It appears likely that the United States will soon re-enter the Joint Comprehensive Plan of Action (JCPOA), better known as the Iran nuclear deal. Negotiations in Vienna have been progressing, albeit slowly, and have now completed their sixth round. For Iran, the talks offer the promise of sanctions relief and an end to three years of sharp economic contraction. But that promise hangs in large part on the willingness of companies, particularly European firms, which are among Iran’s key technology suppliers, to take advantage of the end of US secondary sanctions and actually resume or expand trade ties.
It is time for European governments to look beyond the Vienna talks. If a diplomatic agreement is found there, its success will ultimately depend on whether businesses feel confident enough to re-engage Iran, giving the country the economic boost it needs.
The current signs are not promising. Executives at European multinational companies already expect much lower levels of economic engagement than observed in 2016, when Iran originally benefited from sanctions relief following the implementation of the JCPOA. These executives are currently doing less preparation to re-enter the Iranian market than they were in 2014 and 2015. This is because they remain concerned about the durability of any political breakthrough, the recent memory of financial losses following the reimposition of sanctions in 2018, and the high cost of carrying out due diligence, as well as expected overcompliance by banks with regard to US sanctions.
While there is a possibility of securing quick wins in the humanitarian and oil sectors, sanctions relief will therefore not result in a new economic flourishing. This presents a challenge not just for European but also American national security, as the failure to restore economic implementation of the JCPOA at sufficient levels will mean the deal remains weak and unconsolidated. This is especially daunting following hardline candidate Ebrahim Raisi’s victory in the Iranian presidential election last week. For many companies already sensitive to the reputational risks that can come with trading with Iran or operating in the country, the Raisi government will complicate matters further.
Against this backdrop, European companies and banks will play the pivotal role in determining the success of sanctions relief. Western policymakers have carried out some exploratory work on how to give these businesses the comfort and clarity they need to move back into Iran – after all, despite the complications posed by sanctions and the attendant political situation, the country remains a fundamentally attractive market of over 80 million consumers. Even so, much work needs to be done.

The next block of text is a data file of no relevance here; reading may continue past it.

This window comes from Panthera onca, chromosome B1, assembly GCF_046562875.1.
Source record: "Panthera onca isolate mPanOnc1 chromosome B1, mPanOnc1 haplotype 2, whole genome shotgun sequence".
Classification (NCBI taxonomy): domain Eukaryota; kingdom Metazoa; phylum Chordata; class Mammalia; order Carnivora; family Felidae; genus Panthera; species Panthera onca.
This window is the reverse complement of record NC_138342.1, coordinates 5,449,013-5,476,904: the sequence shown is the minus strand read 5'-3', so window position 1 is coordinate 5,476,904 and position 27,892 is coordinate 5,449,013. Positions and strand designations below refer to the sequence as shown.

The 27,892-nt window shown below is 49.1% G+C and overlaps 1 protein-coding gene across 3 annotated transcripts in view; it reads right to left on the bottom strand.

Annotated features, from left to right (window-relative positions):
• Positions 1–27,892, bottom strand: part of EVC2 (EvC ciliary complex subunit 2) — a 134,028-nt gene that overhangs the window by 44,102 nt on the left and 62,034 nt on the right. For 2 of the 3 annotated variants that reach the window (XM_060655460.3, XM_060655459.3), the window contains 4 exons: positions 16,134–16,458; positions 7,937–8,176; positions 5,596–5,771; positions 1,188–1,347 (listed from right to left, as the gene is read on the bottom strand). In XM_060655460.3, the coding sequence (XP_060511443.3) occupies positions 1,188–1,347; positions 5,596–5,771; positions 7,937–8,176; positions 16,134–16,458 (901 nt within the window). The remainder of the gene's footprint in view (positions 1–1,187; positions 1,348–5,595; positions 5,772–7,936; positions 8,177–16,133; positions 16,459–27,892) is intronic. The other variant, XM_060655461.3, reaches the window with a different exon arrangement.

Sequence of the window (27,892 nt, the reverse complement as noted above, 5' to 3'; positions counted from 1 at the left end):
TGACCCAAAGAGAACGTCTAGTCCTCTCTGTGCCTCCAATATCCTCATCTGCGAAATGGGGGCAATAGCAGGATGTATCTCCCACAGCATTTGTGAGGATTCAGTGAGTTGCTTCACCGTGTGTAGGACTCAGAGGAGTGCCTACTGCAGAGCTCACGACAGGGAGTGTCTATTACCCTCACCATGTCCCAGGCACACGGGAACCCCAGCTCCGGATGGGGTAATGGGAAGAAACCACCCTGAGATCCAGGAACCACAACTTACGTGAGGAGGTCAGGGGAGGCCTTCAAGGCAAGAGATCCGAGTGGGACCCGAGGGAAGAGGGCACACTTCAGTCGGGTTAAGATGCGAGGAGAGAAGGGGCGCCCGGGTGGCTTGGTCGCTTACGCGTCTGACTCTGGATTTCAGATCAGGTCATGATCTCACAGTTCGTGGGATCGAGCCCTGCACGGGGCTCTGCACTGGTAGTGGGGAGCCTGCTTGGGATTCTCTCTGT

Despite ongoing US-Iranian tensions, the Biden administration will support European economic re-engagement with Iran as part of the process of securing the deal. However, that support will not extend to the kind of global outreach undertaken by John Kerry as Barack Obama’s secretary of state – the support will be technical in nature.
The recent US decision not to derail Nord Stream 2 also shows that US policymakers appreciate the need to consider European economic interests. Building on this consideration – and given that political actors need to send economic actors a signal that it is worthwhile to re-enter the Iranian market – European governments should take the following steps to facilitate effective and economically meaningful sanctions relief, pushing the US to provide technical solutions that were lacking when sanctions were first lifted in 2016.
1. Demand greater clarity from the Office of Foreign Assets Control (the part of the US Treasury responsible for sanctions enforcement) on what transactions are allowed under US primary and secondary sanctions.
While this may require new FAQs and guidance to be issued, European governments should press OFAC to streamline its guidelines, removing redundant sections, and to ensure the use of plain language. The principle to follow here is that someone should not have to be a sanctions specialist to understand the guidance. In addition, European governments should press OFAC to eliminate the grey areas between whether licences and guidance enable the sale of a product or service or can be taken to also permit the financial transaction necessary to complete that sale.
2. Radically expand the use of comfort letters.